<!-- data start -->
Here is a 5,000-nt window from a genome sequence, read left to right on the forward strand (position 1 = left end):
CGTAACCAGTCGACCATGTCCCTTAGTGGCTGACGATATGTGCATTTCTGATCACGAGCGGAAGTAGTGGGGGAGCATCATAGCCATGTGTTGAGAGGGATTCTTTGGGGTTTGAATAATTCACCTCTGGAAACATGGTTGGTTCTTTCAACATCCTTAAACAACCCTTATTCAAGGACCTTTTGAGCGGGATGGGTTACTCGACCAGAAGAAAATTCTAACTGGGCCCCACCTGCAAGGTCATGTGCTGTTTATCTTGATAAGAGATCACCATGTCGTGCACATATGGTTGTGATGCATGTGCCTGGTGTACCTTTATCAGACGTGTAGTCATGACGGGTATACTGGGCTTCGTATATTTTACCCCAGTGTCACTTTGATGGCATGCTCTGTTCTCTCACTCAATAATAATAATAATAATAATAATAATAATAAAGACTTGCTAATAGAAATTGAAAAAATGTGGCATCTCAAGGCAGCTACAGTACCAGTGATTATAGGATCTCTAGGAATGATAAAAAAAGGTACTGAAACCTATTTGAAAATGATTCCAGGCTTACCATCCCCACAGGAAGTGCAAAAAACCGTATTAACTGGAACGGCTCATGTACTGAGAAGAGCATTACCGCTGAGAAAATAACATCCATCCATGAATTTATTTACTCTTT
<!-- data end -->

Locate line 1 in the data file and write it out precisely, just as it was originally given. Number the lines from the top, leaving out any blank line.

Here is a 5,000-nt window from a genome sequence, read left to right on the forward strand (position 1 = left end):